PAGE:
hydraulic fracturing

Fracking Wastewater Spikes 1,440% in Half Decade, Adding to Dry Regions’ Water Woes

Read time: 7 mins
Permian Basin, Texas, pumpjacks

Between 2011 and 2016, fracked oil and gas wells in the U.S. pumped out record-breaking amounts of wastewater, which is laced with toxic and radioactive materials, a new Duke University study concludes. The amount of wastewater from fracking rose 1,440 percent during that period.

Over the same time, the total amount of water used for fracking rose roughly half as much, 770 percent, according to the paper published today in the journal Science Advances.

Sempra Energy Plans to Export Fracked Gas on the West Coast — via Mexico

Read time: 15 mins
U.S. Consulate General in Tijuana Andrew S. E. Erickson visited the Costa Azul terminal in Ensenada in March 2013

By Steve Horn and Martha Pskowski

The Costa Azul liquefied natural gas (LNG) import terminal sits on an isolated stretch of the Pacific Coast north of Ensenada, Baja California, in Mexico. When Sempra and its Mexican affiliate IEnova sought to acquire the land in 2002, the site’s remoteness worked in their favor. It was only frequented by fishermen, a few surfers, and a handful of beach-front property owners.

That was the last stretch of coastline between Tijuana and Ensenada that was pristine and undeveloped,” Bill Powers, a San Diego-based energy engineer and founder of the Border Power Plant Working Group, told DeSmog. “There was just a little fishing village.”

After breaking ground in 2005, the Costa Azul LNG plant opened in 2008. Despite Sempra’s messaging strategy that the U.S. was running out of gas, the terminal has imported limited amounts of natural gas since. Now, San Diego-based Sempra hopes to build an LNG export facility at the same site.

Newly Elected President of Mexico, Lopez Obrador, Vows to Ban Fracking

Read time: 5 mins
Andrés Manuel López Obrador

Andrés Manuel López Obrador, who won the election to become Mexico's President on July 1, stated in a press conference that he will ban the horizontal drilling technique known as hydraulic fracturing (“fracking”) upon assuming the office on December 1.

The announcement would be a devastating blow to the oil and gas industry, which had its eyes set on drilling in Mexico's northern frontier in an area known as the Burgos Basin. The Burgos is a southern extension of the Eagle Ford Shale, a prolific field situated in Texas.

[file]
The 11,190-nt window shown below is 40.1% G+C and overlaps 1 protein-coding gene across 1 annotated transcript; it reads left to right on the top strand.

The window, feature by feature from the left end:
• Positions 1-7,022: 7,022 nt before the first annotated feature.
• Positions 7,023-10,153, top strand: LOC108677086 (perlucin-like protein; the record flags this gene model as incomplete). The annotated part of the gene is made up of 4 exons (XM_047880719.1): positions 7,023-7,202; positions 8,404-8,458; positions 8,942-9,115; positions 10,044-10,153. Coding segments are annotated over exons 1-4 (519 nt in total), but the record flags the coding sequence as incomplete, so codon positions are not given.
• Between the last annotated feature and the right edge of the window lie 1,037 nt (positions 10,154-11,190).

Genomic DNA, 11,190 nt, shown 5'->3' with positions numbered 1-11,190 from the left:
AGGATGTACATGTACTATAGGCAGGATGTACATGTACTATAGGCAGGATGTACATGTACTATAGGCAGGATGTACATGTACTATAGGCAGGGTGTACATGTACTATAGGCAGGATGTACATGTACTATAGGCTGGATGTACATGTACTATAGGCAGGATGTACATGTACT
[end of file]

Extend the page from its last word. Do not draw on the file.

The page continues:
Mexico's New Populist President Considers Foreign Pipeline Plans Despite Indigenous Protests

Read time: 12 mins
Andrés Manuel López Obrador at a rally in Mexico in 2012

By Martha Pskowski and Steve Horn

Andrés Manuel López Obrador looked out at the crowd of reporters at a Mexico City Hilton Hotel the night of July 1. It was a moment that he had waited years for: his victory speech for the Mexican presidency.

To win in his third presidential campaign, López Obrador, a left-wing populist whose roots are in the oil-producing state of Tabasco, had to calm business leaders, who warned that foreign investment would flee the country if he took office. However, the candidate who once said he would overturn Mexico's 2013 reforms privatizing its energy sector — which opened the oil and gas industry to foreign investment and created a subsequent pipeline boom — struck a different tone on election night.

As Industry Pushes Billion-Dollar Fracked Petrochemical Projects, State Regulators Struggle To Keep Up

Read time: 12 mins
Shell's ethane cracker petrochemical plant under construction in Pennsylvania

Fueled by fracking in the region, petrochemical and plastics projects in the Ohio River Valley are attracting tens of billions of dollars in investment, but as plans for this build-out hit the drawing boards, signs already are emerging that state regulators are unprepared for this next wave of industrialization. And the implications of their inexperience could mean major threats to the region's health and environment.

One of the projects currently underway, an underground natural gas liquids (NLG) storage site — designed to support the construction of several huge petrochemical complexes — is undergoing review by state regulators who have little experience with NGL storage facilities of its size.

News Not to Miss: Oil Train Spill, China Petrochemical Deal, Methane Leaks